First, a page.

Revision of reciprocal action of mercury and selenium
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Nofer Institute of Occupational Medicine, Łódź, Poland (Department of Biological and Environmental Monitoring, Metal Analyses Laboratory)
Int J Occup Med Environ Health 2018;31(5):575–592
Diverse forms of mercury (Hg) have various effects on animals and humans because of a variety of routes of administration. Inorganic mercury (iHg) binds to thiol groups of proteins and enzymes in one’s body or is methylated by microorganisms. Organic form of Hg, contrary to the iHg, is more stable but may be demethylated to Hg2+ in the tissue of intestinal flora. Selenium (Se) also occurs in a variety of chemical forms in one’s body but both of these elements behave very differently from one another. Mercury binding to selenide or Se-containing ligands is a primary molecular mechanism that reduces toxicity of Hg. Complexes formed in such a way are irreversible, and thus, biologically inactive. Se deficiency in a human body may impair normal synthesis of selenoproteins and its expression because expression of mRNA may be potentially regulated by the Se status. This paper provides a comprehensive review concerning Hg–Se reciprocal action as a potential mechanism of protective action of Se against Hg toxicity as well as a potential detoxification mechanism. Although interactions between Hg–Se have been presented in numerous studies concerning animals and humans, we have focused mainly on animal models so as to understand molecular mechanisms responsible for antagonism better. The review also investigates what conclusions have been drawn by researchers with respect to the chemical species of Se and Hg (and their relationship) in biological systems as well as genetic variations and expression and/or activity of selenoproteins related to the thioredoxin (thioredoxin Trx/TrxR) system and glutathione metabolism. Int J Occup Med Environ Health 2018;31(5):575–592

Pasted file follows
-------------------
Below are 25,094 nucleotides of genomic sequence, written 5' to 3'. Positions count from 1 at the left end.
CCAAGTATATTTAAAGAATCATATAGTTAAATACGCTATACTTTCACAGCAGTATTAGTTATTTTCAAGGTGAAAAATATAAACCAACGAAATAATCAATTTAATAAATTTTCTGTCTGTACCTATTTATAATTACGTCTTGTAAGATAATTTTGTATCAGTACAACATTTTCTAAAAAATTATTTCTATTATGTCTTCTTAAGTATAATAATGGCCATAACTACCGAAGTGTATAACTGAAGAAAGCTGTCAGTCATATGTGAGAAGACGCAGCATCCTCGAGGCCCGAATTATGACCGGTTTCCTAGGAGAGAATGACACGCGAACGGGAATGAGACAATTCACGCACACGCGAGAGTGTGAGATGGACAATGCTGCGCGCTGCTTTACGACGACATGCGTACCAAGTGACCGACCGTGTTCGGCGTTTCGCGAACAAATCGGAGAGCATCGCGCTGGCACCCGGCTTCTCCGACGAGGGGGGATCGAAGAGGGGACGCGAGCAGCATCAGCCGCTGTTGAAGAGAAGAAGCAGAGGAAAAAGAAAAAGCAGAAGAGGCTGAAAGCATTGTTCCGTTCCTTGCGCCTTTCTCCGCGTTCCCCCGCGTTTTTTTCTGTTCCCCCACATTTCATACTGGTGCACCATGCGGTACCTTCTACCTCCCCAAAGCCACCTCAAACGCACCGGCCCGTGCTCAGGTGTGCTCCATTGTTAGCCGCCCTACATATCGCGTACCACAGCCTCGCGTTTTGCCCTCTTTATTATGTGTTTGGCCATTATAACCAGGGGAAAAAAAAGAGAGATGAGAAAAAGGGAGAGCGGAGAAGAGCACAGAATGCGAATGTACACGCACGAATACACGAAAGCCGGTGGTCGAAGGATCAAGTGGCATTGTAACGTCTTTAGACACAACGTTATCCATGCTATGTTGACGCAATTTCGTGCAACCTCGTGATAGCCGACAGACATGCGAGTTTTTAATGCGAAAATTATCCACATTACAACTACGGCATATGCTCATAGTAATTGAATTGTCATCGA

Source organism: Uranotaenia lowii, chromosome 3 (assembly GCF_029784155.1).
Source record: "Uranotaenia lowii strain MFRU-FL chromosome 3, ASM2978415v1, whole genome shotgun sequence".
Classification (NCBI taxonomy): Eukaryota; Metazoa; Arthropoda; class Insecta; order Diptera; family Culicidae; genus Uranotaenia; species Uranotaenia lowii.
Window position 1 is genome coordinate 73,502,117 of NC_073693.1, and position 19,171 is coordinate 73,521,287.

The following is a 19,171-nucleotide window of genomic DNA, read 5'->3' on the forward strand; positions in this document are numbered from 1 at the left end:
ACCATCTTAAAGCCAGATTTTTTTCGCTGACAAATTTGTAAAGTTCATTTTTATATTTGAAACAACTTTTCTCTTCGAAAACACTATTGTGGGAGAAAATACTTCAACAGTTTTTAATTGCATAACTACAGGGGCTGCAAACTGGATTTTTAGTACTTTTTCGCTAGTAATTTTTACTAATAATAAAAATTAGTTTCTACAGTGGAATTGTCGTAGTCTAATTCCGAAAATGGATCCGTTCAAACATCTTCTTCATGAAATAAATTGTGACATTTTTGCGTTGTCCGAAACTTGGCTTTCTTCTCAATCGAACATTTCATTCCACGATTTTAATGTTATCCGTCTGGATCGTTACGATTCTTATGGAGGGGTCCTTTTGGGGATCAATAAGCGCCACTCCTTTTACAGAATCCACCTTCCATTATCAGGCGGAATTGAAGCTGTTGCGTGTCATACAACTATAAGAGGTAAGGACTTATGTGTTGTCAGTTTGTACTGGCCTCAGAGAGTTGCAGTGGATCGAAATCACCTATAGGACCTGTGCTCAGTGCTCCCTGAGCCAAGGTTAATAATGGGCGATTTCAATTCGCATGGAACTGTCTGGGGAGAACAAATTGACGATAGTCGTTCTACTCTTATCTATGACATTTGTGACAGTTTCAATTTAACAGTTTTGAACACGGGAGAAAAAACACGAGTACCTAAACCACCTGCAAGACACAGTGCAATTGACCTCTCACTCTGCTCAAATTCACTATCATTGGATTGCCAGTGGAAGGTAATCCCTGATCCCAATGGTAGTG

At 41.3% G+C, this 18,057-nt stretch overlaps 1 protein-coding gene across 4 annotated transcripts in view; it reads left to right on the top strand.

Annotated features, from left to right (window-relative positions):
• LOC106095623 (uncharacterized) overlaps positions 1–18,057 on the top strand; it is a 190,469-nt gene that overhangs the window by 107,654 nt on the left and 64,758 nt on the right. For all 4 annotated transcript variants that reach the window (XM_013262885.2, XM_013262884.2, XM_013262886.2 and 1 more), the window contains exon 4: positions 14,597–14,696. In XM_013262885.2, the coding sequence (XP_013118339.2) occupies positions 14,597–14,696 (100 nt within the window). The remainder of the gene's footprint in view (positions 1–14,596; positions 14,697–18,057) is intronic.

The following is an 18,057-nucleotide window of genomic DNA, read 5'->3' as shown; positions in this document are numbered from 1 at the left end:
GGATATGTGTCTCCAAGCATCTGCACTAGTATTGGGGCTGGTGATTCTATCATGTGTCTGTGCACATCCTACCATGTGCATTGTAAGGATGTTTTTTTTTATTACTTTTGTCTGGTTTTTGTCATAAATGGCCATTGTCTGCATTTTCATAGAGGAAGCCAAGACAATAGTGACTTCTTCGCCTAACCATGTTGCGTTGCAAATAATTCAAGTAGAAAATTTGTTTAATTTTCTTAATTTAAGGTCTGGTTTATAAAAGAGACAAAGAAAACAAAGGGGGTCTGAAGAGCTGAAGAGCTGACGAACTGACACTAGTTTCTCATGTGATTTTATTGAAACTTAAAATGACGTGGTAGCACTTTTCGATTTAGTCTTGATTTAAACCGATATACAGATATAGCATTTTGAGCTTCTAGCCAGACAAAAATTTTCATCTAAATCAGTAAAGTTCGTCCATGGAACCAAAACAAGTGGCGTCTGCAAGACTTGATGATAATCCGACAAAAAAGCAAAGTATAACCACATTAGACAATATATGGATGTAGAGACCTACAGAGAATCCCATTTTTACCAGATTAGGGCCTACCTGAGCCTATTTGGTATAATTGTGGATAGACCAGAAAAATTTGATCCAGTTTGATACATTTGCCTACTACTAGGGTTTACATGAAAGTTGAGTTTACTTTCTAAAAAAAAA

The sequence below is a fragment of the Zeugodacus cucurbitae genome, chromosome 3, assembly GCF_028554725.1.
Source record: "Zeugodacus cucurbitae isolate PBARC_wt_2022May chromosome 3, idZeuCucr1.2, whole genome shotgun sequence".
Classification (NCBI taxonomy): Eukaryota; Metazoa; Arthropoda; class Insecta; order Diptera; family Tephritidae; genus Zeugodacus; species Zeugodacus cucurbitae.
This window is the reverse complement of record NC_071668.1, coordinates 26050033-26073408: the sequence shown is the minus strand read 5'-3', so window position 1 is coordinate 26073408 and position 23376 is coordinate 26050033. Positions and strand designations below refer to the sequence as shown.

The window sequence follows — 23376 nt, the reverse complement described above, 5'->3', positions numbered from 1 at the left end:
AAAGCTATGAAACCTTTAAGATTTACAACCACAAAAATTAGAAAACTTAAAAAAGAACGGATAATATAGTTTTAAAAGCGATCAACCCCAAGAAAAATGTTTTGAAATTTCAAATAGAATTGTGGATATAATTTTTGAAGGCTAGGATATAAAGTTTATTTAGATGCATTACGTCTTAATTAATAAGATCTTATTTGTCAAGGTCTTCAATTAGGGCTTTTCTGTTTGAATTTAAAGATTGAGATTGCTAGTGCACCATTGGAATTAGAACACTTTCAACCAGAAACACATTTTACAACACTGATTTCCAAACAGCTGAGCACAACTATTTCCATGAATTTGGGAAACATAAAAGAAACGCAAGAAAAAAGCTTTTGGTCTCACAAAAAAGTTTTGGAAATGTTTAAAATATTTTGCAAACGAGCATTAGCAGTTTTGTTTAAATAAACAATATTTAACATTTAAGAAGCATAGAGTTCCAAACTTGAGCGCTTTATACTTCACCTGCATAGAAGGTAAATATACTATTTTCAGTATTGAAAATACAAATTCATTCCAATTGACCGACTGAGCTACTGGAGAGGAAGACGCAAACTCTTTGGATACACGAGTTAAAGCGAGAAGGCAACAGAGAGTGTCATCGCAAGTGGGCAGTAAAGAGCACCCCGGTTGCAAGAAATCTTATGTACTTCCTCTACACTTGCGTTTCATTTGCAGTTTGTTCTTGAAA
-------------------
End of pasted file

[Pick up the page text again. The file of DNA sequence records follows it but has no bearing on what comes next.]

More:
Renata Kuraś   
Nofer Institute of Occupational Medicine, Department of Biological and Environmental Monitoring, Metal Analyses Laboratory, św. Teresy 8, 91-348 Łódź, Poland